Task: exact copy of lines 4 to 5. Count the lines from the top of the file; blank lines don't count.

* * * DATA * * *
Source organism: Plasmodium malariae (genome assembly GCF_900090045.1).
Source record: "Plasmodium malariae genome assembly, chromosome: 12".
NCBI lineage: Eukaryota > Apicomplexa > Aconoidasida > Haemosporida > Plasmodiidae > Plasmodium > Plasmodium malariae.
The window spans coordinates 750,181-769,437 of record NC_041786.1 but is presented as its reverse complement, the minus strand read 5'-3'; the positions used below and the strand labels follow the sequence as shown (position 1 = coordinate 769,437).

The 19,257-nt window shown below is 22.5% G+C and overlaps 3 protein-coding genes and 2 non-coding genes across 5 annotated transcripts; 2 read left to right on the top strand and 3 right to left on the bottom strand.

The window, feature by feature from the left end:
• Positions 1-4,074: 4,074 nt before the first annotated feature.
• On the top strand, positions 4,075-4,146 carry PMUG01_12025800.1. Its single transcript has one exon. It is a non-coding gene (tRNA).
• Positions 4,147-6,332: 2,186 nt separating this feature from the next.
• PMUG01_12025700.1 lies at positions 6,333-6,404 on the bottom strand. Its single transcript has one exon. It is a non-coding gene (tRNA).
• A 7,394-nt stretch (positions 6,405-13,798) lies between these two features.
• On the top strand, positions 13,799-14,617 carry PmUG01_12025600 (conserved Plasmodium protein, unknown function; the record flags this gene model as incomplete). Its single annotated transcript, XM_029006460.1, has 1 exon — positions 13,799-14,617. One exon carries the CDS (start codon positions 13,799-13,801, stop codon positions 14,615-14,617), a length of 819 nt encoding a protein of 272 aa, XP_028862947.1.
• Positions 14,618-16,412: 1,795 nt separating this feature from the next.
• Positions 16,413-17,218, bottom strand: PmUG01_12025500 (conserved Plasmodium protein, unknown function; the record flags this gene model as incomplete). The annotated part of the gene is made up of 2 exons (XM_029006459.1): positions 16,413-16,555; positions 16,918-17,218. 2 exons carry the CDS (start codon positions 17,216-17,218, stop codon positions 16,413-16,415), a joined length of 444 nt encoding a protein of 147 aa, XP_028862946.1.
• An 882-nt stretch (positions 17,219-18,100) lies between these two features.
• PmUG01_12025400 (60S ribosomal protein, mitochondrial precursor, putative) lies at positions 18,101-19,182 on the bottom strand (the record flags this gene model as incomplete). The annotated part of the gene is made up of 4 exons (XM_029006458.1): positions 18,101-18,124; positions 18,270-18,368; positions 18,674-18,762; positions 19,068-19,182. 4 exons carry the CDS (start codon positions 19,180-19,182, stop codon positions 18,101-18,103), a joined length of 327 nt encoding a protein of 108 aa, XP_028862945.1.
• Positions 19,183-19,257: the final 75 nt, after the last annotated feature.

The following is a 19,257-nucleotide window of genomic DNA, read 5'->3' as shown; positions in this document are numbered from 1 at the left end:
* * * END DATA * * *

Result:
The window spans coordinates 750,181-769,437 of record NC_041786.1 but is presented as its reverse complement, the minus strand read 5'-3'; the positions used below and the strand labels follow the sequence as shown (position 1 = coordinate 769,437).

The 19,257-nt window shown below is 22.5% G+C and overlaps 3 protein-coding genes and 2 non-coding genes across 5 annotated transcripts; 2 read left to right on the top strand and 3 right to left on the bottom strand.